It’s 7 in the morning; I’m standing in the kitchen making the kids’ breakfast and lunches. My son walks in and asks, “Mom, is poo a mineral?”
I answer, “No, poo is not a mineral.”
My son giggles, “Is it flexible?” and answers his own question typing slowly into the computer game he is holding in his hand. “Yes, it’s flexible.” Followed by more giggles and, “Yes, you can touch it, but it’s unpleasant.”
He’s got 20 questions to beat the game. If the computer guesses what an 8-year-old boy thinks is hilarious at 7 on a Tuesday morning, the game wins, if it can’t, my son wins.
My daughter walks into the kitchen crying and holding a tooth above her head in a Ziploc baggie. “The tooth fairy forgot to take my tooth.”
I’m standing at the stove, frozen. I just stare at my daughter and the Ziploc baggie she’s holding above her head, wondering if I can blame this one on my husband.
“Does it bring joy to people?” My son falls on the floor laughing.
My older daughter walks in, flops down on a chair and asks, “Why is she crying?”
Her little sister answers, “The tooth fairy forgot about my tooth.”
As soon as my oldest child hears about the absent-minded tooth fairy she stands up, steps over her brother on the floor and walks out.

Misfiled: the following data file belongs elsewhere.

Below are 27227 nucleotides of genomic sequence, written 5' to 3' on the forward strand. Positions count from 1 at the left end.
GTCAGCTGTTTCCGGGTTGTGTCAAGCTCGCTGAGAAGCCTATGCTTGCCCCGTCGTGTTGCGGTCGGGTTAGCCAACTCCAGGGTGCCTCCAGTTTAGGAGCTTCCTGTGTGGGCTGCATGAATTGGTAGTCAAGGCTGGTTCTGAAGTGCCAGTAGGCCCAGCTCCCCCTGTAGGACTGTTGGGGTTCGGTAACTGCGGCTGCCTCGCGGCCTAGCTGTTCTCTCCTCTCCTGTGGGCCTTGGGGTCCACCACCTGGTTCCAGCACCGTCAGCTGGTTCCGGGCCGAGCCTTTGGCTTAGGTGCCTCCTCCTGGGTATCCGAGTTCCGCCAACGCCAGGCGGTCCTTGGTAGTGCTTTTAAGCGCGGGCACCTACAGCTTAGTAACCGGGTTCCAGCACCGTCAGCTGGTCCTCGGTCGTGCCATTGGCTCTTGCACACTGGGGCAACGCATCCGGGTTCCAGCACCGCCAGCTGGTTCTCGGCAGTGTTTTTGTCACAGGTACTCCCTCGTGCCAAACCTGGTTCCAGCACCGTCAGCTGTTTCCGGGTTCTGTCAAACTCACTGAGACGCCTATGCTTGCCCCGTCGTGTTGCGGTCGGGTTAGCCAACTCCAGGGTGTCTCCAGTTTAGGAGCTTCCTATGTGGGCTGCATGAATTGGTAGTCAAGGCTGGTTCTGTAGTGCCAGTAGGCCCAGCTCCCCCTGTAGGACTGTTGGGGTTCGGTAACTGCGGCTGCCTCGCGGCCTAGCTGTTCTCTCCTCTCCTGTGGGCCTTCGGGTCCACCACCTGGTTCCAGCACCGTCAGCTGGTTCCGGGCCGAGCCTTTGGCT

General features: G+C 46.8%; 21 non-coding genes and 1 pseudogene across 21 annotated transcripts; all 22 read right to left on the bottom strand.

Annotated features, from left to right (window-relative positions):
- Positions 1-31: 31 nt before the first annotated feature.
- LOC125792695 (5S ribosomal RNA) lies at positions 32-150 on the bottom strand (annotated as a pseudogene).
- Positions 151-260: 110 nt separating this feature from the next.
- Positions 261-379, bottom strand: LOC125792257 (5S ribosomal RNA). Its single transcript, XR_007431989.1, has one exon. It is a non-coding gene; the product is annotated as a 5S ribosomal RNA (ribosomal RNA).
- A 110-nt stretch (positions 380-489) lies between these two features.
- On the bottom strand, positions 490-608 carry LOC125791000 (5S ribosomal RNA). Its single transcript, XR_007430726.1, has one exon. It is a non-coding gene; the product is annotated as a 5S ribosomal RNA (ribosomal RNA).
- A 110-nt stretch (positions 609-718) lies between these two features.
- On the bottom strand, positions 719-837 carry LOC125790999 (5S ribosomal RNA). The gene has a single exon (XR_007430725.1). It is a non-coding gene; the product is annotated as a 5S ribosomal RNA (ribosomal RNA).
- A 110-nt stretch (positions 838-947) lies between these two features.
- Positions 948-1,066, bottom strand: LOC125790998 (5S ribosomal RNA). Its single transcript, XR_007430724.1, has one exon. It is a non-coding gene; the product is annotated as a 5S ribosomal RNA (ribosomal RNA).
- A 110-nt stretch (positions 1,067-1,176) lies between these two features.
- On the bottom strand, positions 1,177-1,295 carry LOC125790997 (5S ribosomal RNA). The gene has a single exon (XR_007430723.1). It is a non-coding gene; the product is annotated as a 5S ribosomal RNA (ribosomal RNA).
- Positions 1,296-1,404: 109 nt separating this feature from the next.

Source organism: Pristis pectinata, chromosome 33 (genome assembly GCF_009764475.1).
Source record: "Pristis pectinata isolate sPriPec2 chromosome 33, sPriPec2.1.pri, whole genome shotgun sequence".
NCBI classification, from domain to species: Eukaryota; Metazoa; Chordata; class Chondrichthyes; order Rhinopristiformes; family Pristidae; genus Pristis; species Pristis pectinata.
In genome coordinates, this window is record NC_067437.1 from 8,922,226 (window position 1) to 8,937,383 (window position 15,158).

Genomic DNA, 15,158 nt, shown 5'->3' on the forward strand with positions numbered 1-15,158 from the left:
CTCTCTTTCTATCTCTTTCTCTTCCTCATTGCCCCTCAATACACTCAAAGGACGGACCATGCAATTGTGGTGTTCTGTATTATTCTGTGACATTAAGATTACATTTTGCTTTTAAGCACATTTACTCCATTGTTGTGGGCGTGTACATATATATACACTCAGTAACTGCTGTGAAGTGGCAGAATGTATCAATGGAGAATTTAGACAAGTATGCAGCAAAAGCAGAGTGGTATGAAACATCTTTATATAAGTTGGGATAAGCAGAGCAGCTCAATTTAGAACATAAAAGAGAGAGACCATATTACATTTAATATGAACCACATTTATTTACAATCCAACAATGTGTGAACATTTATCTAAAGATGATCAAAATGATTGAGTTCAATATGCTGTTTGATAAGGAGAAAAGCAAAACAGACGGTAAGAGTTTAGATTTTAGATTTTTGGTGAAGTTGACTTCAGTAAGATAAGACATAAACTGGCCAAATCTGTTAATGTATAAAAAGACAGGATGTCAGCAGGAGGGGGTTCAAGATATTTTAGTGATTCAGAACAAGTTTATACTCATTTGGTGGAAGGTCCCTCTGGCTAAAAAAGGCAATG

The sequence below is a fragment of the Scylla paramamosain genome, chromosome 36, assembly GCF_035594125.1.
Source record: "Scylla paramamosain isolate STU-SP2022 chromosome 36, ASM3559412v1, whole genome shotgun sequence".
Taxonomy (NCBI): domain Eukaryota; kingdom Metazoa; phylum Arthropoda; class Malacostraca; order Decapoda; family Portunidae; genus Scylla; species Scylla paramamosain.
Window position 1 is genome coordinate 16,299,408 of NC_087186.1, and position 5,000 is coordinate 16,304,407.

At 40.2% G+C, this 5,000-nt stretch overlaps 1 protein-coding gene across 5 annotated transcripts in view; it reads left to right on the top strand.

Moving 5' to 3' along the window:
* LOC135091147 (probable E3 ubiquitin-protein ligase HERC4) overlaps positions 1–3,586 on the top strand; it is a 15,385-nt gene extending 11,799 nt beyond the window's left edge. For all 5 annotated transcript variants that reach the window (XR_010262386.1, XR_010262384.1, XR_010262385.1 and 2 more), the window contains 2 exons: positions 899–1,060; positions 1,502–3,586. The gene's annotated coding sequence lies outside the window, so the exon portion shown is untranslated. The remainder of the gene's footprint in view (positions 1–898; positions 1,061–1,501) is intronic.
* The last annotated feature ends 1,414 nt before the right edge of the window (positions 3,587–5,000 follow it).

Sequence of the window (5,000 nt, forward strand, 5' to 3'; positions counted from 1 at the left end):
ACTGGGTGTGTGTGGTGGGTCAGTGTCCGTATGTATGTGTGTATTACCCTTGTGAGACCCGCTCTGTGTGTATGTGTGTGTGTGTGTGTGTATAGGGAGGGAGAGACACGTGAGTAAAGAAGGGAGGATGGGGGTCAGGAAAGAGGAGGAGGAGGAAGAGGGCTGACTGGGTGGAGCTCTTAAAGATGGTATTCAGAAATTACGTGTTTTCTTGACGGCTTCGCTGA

As I serve my sobbing 6-year-old breakfast, I explain that I’m sure the tooth fairy did come last night and the money just fell behind the bed. I assure her that after breakfast she should go upstairs and check behind her bed and something will be there. Then I get out of the kitchen as fast as possible, sprint up the stairs and realize the gold dollar tooth fairy coins I get at the car wash change machine are all gone, so I open my wallet and all I’ve got is a $20 and some change that doesn’t even add up to 20 cents.
I so want to get this right. The breakfast, the lunches, the 20 questions game that I wish he would play with something more appropriate, like a cheetah. I want my older daughter to be kind and generous to a crying little sister, and I so do not want to set a tooth fairy precedent of 20 bucks a tooth. I feel beaten, as though somehow I’ve lost the tooth fairy game.
I walk back into the kitchen as my son asks, “Can you easily move it?” Diligently typing he remarks, “I’m so going to beat this thing! Yes, you can move it.” The game asks, “Is it warm?”
As my son is doubled over his breakfast, pounding on the table and laughing, I again wonder what’s wrong with just being a cheetah.
My older daughter walks back into the kitchen and hands her sister a 10 dollar bill. “Here you go. The tooth fairy was there — the money just fell behind the bed.”
As my 6-year-old is hugging her older sister with tears of gratitude I ask where the 10 bucks came from. My older daughter gives me a look that reads,
“Really Mom? You are so busted. The tooth fairy in this house forgets all the time and you use that ‘fell behind the bed excuse’ so much that I knew enough to cover for you this time. I raided my own money and I’ve raised the rates way over that dollar coin you normally hand out. Now the tooth fairy is in it for 10 bucks a tooth, and you owe me 10 bucks.”
My son has finally answered all 20 questions. He’s not laughing anymore. He’s in it to win it, and now it’s up to the game.
“Mom, what’s manure?”